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Rallying in Middle Age
William Sherman
October 19, 1992
A tennis neophyte chucked his career to try to make it onto the pro tour. He's still trying
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October 19, 1992

Rallying In Middle Age

A tennis neophyte chucked his career to try to make it onto the pro tour. He's still trying

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I warned him that Hopman's was a nofrills experience. It is five hours a day of running, hitting forehands and backhands down the line and crosscourt, smashing overhead after overhead and retrieving drop shot after drop shot until you're ready to drop. "So you start out with a crash course," I said. "Come on down." As I said, work was slow, so he did.

The Hopman teaching pros put him in the beginners group, in which they work you almost as hard as they do in any other group, and Jerry loved it. But even he can't explain exactly what sucked him into the game. If he had visions of glory, of holding a trophy aloft while thousands cheered, he didn't tell me, Suffice to say that Hopman's was different from his studio, where the silent subjects of his attention never moved, except occasionally on or off a platter.

By the time we got back to New York City, Jerry was hooked and looking to play at every opportunity. It was several months later, right before Christmas 1990, after several ad agencies had been forced to cancel assignments because of the recession, that Jerry closed up shop. He was tired of the business anyway, he said, recalling the day when a fickle client insisted that he and his assistants pick through 2,000 hamburger buns to find the one that was just right for a commercial, "It's not like I've been making Citizen Kane or Apocalypse Now," he said. Then he changed the message on his answering machine to "I'm off playing tennis."

The first day of his new life, Jerry told Gilbert of his ambition and asked for his help. Gilbert raised an eyebrow, wheeled out a shopping cart full of balls and said, "O.K., let's see what you can do."

It wasn't much. Jerry was ferocious and not particularly awkward, but he hit more balls out than in. Gilbert told Jerry straightaway that the pro tour was an absolute impossibility. Six months into his training, though, Jerry was hitting topspin off both sides, his double faults were down, and he was developing a second serve that had a nice twist to it. However, when he started to play some casual matches, instead of trouncing the local hackers, he had mental lapses and blew sets in which he had held commanding leads. He double-faulted in tiebreakers and overhit easy putaways.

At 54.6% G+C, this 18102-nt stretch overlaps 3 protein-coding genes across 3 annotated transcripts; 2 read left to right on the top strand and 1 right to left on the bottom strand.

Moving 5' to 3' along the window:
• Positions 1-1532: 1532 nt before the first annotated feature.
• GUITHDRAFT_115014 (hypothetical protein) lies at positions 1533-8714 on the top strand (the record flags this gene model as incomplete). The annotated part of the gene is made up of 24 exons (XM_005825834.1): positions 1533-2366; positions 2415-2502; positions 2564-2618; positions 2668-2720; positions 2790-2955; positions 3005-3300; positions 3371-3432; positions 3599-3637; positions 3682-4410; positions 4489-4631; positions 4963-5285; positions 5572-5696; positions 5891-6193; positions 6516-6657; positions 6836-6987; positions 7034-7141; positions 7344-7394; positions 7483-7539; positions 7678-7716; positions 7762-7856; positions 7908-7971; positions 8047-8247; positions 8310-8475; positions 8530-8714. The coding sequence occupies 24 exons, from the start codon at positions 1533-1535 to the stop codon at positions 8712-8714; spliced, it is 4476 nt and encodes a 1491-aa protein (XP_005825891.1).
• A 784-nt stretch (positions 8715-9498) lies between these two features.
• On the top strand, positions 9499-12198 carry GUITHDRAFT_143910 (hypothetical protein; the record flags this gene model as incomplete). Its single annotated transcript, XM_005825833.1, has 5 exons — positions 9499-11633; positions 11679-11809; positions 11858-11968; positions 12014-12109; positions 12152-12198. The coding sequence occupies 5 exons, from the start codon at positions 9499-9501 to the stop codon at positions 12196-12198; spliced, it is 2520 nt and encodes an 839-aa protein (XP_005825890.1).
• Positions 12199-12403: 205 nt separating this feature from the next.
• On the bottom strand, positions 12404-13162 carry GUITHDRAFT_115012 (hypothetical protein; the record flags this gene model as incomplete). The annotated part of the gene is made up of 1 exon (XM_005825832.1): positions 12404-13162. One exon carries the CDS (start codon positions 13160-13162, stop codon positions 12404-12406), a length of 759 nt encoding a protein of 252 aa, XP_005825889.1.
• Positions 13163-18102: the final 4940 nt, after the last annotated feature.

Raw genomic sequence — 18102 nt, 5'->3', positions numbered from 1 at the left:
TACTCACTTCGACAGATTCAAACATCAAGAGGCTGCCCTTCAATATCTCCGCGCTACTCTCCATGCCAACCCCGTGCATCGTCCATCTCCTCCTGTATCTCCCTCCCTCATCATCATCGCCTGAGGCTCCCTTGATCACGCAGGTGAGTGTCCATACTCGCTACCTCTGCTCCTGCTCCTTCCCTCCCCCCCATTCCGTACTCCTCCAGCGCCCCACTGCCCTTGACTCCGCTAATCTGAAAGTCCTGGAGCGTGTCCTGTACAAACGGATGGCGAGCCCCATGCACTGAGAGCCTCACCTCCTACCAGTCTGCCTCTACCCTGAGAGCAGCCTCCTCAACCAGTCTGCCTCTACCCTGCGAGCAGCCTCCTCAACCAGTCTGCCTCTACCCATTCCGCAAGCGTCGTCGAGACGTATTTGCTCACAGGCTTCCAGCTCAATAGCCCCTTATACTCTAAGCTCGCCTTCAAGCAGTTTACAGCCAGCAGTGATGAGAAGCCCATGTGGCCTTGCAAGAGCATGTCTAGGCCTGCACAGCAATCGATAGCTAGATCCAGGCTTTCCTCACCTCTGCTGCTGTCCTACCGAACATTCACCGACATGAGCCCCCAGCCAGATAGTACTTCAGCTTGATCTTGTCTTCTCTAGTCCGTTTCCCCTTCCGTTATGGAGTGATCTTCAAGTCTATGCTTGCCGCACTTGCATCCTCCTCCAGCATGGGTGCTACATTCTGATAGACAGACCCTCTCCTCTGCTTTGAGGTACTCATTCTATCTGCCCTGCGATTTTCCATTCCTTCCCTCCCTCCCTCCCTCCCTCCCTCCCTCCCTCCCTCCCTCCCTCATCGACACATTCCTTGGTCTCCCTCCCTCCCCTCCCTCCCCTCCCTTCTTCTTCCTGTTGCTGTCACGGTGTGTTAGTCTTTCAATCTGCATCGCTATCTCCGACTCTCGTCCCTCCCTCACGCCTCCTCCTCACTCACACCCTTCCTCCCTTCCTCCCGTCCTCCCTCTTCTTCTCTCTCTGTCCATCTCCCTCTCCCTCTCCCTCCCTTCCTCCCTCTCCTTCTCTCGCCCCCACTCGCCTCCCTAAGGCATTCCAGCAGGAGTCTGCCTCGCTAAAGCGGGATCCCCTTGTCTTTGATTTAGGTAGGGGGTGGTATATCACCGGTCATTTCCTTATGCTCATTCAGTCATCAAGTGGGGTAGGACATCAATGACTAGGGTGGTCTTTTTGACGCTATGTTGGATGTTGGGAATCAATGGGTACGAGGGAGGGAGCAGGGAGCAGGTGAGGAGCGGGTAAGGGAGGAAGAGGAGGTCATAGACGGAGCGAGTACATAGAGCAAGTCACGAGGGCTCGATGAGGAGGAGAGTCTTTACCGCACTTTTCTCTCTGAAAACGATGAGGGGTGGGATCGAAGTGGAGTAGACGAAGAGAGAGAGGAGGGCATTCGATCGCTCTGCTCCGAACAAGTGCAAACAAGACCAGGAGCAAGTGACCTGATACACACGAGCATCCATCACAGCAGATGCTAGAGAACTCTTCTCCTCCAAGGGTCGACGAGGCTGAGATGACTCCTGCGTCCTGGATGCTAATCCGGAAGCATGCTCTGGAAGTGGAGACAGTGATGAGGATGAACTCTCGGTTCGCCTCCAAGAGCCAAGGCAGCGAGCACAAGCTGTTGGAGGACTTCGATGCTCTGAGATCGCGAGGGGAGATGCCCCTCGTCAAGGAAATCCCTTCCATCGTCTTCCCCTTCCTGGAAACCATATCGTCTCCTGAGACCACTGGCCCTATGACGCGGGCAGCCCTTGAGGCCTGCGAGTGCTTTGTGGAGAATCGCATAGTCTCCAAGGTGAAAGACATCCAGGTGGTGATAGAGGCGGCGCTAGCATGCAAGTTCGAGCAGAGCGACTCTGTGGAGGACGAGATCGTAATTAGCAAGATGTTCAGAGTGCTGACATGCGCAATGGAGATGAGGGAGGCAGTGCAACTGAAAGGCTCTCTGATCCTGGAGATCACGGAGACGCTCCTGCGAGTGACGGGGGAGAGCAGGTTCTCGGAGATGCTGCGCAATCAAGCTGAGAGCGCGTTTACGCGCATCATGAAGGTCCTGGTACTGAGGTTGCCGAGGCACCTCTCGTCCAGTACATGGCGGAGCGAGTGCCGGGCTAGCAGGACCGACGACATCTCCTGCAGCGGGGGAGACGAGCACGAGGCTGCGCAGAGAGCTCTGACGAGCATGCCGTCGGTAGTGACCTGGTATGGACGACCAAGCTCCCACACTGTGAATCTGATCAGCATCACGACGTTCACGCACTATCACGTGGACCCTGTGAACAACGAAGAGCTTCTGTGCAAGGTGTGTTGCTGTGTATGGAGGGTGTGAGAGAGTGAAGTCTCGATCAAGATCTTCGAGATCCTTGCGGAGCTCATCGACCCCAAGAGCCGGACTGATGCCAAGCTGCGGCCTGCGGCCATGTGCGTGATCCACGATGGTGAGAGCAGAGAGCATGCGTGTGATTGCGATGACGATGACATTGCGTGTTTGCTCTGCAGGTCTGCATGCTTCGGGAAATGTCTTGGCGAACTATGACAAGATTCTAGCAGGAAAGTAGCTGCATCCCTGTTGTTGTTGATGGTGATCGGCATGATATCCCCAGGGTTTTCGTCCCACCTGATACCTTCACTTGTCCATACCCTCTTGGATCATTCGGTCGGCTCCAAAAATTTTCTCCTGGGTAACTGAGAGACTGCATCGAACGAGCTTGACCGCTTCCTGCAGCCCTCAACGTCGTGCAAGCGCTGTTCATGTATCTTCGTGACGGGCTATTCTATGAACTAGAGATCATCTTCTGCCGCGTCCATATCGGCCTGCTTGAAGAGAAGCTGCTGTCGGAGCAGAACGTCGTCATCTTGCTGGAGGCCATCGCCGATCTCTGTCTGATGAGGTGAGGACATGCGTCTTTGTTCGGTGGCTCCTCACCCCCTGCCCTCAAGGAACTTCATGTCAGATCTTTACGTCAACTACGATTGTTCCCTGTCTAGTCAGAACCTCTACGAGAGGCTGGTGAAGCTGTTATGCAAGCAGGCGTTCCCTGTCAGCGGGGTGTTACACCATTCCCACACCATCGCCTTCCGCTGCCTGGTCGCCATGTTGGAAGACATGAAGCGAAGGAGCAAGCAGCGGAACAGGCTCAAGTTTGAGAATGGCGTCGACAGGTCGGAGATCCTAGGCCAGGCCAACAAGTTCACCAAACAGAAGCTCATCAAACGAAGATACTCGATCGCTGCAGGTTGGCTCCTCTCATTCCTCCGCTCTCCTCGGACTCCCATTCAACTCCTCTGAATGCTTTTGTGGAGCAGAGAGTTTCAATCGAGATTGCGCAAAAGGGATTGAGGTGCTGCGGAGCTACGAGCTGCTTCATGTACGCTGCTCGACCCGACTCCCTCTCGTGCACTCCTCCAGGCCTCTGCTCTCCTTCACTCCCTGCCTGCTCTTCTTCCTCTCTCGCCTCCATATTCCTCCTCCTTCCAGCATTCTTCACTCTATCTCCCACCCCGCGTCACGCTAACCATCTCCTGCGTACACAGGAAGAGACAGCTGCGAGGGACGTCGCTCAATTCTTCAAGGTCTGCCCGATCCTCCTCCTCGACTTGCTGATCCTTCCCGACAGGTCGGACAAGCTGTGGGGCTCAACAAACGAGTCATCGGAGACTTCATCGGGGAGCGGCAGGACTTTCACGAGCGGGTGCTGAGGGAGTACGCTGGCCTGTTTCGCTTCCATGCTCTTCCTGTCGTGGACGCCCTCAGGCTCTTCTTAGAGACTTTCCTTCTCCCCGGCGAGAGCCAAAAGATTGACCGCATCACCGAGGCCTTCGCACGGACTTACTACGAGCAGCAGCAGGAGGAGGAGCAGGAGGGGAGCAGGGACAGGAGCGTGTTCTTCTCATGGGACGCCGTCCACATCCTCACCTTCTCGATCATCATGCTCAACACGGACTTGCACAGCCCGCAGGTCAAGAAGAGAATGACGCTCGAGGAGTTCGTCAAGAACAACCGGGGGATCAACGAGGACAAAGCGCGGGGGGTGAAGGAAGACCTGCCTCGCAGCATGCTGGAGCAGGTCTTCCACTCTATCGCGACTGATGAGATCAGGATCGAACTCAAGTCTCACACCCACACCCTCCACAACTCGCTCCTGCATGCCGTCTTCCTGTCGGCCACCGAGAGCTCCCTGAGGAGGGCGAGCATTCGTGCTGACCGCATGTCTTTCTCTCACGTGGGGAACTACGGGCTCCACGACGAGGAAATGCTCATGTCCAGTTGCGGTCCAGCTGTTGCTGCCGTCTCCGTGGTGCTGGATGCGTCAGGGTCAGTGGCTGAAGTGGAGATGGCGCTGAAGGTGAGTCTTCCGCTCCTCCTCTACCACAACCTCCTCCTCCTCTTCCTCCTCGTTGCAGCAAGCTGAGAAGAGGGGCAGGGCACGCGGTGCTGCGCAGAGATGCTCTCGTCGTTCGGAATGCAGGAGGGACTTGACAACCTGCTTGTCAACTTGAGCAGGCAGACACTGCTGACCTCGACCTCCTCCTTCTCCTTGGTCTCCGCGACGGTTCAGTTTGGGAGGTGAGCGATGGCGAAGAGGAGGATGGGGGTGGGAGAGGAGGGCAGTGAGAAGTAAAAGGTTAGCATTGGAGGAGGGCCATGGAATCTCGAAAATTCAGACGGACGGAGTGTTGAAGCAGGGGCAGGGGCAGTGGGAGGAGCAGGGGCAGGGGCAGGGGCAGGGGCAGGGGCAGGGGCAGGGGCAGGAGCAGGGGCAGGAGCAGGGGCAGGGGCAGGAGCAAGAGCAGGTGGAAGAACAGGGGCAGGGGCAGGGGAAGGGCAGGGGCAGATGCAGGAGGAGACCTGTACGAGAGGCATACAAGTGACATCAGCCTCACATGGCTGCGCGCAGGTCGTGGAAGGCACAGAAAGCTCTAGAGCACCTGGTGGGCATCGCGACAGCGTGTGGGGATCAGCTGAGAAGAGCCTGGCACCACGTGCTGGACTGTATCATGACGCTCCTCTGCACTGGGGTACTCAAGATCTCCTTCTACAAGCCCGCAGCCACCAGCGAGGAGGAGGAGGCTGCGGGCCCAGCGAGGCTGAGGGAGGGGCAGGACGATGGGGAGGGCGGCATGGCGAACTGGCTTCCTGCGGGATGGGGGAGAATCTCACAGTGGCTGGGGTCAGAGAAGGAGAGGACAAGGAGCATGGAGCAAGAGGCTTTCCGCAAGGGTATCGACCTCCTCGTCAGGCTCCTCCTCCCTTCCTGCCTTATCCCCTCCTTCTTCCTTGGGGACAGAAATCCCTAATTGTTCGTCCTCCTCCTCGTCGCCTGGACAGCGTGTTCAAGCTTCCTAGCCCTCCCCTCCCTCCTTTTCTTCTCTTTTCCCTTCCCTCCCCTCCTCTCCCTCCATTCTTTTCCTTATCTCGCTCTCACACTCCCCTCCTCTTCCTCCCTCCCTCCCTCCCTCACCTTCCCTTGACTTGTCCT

But Jerry was learning. He added a slice backhand to his repertoire of shots, and he started beating some decent club-level players. He could handle the dread junk-ballers now, and the stare he developed for opponents who cheated him on line calls seemed to be effective in discouraging further attempts at deception.

At the same time, his wife and kids and those close to him began to accept the new Jerry. He looked great, and he actually got home earlier than he had when he was working at the studio. "I gotta admit he's got guts," said Bernard. However Diana confided to me that because Jerry was so intent on making it, she was afraid of what would happen if he failed.

In January '92 Jerry entered an Eastern Tennis Association-sanctioned event at Stadium Tennis and lost 6-1, 6-1 in the first round. A few weeks later, at another tournament at Stadium Tennis, he tried again and got waxed love and love by an 18-year-old college player.

Nevertheless, Jerry refused to lower his sights. After another series of first-round losses in local tournaments, he decided the time had come to make another push. His deadline was only four months away. "I'm going back to Hopman's for at least six weeks," he said. He would drive down, stay in a small condo and concoct his own training meals.

Diana had reached her limit. At least for the last year, Jerry had been home every night. This was taking things too far. "There comes a point when you've got to figure out what you want to do with your life," she told him.

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